Empress Catherine II of Russia didn’t earn the title of “the Great” by being a sweetie. She was, like almost all successful rulers, capable of playing hardball and cagey about maintaining her power. She was determined to make Russia a world power, and force Europe to give it the respect she believed it deserved. Catherine was also an autocrat, and was chillingly ruthless if someone seemed to be a threat to her crown. Nevertheless, she was pragmatic and had very realistic expectations of what she could achieve. Unfortunately, her husband and son didn’t understand any of the political nuances and maneuverings Catherine seemed to do as naturally as breathing, and she ran roughshod over them. It is also why they quickly became toast without her support.
Her husband, Peter III, was assassinated shortly after she deposed him by a group of her most loyal adherents. There is no evidence Catherine knew about it or ordered them to do it, but if she hadn’t put Peter at their mercy it couldn’t have happened. Catherine, was more careful with the life of her son Paul, but after she died then he was no more able to survive without his mother to protect him than his father had been.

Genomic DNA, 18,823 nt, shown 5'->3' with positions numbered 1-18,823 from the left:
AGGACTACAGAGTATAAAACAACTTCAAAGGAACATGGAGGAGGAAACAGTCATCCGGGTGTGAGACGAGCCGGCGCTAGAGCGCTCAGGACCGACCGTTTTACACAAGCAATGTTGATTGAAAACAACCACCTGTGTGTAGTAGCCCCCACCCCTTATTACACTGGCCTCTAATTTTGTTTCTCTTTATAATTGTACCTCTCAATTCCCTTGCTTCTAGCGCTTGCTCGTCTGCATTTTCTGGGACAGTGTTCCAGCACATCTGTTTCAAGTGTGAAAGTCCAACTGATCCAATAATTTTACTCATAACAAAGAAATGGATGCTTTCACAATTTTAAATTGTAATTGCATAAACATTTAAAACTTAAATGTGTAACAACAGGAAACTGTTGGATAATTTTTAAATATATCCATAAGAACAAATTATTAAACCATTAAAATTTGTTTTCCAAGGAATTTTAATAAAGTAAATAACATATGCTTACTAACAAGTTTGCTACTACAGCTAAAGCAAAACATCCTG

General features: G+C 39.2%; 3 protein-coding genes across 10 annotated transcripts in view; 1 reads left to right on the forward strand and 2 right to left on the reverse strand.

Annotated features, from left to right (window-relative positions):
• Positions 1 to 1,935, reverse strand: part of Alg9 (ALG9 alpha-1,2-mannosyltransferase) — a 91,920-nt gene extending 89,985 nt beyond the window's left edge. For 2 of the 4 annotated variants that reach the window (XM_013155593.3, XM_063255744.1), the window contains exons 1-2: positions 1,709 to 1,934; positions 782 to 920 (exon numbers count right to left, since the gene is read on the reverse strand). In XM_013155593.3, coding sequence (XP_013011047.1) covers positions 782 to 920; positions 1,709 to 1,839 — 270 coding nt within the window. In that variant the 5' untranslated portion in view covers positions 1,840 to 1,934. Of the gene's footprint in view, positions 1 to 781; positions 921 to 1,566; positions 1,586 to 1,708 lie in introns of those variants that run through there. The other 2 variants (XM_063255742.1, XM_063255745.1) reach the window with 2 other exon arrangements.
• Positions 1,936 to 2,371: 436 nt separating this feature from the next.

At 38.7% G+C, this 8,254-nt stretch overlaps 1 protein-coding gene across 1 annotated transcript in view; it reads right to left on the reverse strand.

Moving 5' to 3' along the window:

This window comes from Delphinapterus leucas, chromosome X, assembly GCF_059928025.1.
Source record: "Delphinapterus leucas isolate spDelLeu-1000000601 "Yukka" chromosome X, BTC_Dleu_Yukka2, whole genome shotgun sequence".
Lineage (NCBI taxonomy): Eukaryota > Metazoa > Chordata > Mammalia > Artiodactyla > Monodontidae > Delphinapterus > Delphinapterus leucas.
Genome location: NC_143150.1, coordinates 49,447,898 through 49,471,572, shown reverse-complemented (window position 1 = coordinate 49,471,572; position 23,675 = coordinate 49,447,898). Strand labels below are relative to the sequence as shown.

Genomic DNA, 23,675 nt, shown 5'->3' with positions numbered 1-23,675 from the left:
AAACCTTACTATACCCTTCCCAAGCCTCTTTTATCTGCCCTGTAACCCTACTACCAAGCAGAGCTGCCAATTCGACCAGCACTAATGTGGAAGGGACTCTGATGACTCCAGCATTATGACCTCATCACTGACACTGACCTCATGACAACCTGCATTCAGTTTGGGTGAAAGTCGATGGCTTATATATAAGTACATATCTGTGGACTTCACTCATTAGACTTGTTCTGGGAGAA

Of course, being a woman, Catherine the Great’s “unfeminine” strengths and weaknesses caused the most common reaction in popular culture and history – she has been slut shamed almost beyond compare (or belief). Her success where her husband and son failed just seems to have poured fuel on the fire of her reputation. If you want a more in depth look into this phenomenon, she is one of the featured queens in my book on the subject:
Catherine protected her son, but she also disliked him and feared he was trying to plant his Romanov butt on the throne too early and over her cooling body. The problem was that there was no maternal-child bond between them. She didn’t even get to see or hold Paul before he was snatched from her childbed and swept away to be kept as a kind of pet by his paternal aunt, Empress Elizabeth I of Russia. Catherine only got to see him a handful of times while Elizabeth lived, and after Catherine became Empress it was far too late for her to bond with the 8 year old boy who now actively hated her because he was convinced she had murdered his father. Furthermore, as he grew older she became profoundly afraid of his potential to unseat her, and she made his life at court isolated and miserable with her suspicions of anyone who befriended him. Catherine learned nothing from her own experience, because she did the exact same thing to Paul – his two eldest sons were taken from their biological parents and raised by their grandmother to be loyal to her.
When her son became Emperor Paul I of Russia, he started an almost immediate reversal of nearly all his mother’s policies.
Some of these reasons were excellent … at least on paper: